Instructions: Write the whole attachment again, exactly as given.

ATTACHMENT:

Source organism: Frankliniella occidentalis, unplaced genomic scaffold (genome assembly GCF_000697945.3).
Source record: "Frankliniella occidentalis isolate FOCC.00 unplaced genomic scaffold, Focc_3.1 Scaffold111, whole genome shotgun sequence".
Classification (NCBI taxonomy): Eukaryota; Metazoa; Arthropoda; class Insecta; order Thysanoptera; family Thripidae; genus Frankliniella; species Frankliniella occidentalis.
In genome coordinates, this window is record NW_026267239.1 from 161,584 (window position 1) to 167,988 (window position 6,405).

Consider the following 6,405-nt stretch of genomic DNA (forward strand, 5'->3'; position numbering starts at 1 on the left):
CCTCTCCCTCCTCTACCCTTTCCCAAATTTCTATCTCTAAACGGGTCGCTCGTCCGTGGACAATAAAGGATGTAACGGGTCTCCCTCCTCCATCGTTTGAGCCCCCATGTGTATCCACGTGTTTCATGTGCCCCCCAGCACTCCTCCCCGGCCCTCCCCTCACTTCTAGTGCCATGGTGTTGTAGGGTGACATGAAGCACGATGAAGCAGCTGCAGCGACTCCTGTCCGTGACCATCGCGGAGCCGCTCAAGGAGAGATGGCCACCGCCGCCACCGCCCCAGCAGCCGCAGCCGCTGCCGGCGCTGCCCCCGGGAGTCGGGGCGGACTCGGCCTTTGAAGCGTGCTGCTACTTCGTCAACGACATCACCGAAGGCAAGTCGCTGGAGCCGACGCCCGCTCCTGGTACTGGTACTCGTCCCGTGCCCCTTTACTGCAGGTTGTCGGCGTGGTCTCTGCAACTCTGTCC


Source organism: Frankliniella occidentalis, unplaced genomic scaffold (genome assembly GCF_000697945.3).
Source record: "Frankliniella occidentalis isolate FOCC.00 unplaced genomic scaffold, Focc_3.1 Scaffold111, whole genome shotgun sequence".
Classification (NCBI taxonomy): Eukaryota; Metazoa; Arthropoda; class Insecta; order Thysanoptera; family Thripidae; genus Frankliniella; species Frankliniella occidentalis.
In genome coordinates, this window is record NW_026267239.1 from 161,584 (window position 1) to 167,988 (window position 6,405).

Consider the following 6,405-nt stretch of genomic DNA (forward strand, 5'->3'; position numbering starts at 1 on the left):
CCTCTCCCTCCTCTACCCTTTCCCAAATTTCTATCTCTAAACGGGTCGCTCGTCCGTGGACAATAAAGGATGTAACGGGTCTCCCTCCTCCATCGTTTGAGCCCCCATGTGTATCCACGTGTTTCATGTGCCCCCCAGCACTCCTCCCCGGCCCTCCCCTCACTTCTAGTGCCATGGTGTTGTAGGGTGACATGAAGCACGATGAAGCAGCTGCAGCGACTCCTGTCCGTGACCATCGCGGAGCCGCTCAAGGAGAGATGGCCACCGCCGCCACCGCCCCAGCAGCCGCAGCCGCTGCCGGCGCTGCCCCCGGGAGTCGGGGCGGACTCGGCCTTTGAAGCGTGCTGCTACTTCGTCAACGACATCACCGAAGGCAAGTCGCTGGAGCCGACGCCCGCTCCTGGTACTGGTACTCGTCCCGTGCCCCTTTACTGCAGGTTGTCGGCGTGGTCTCTGCAACTCTGTCC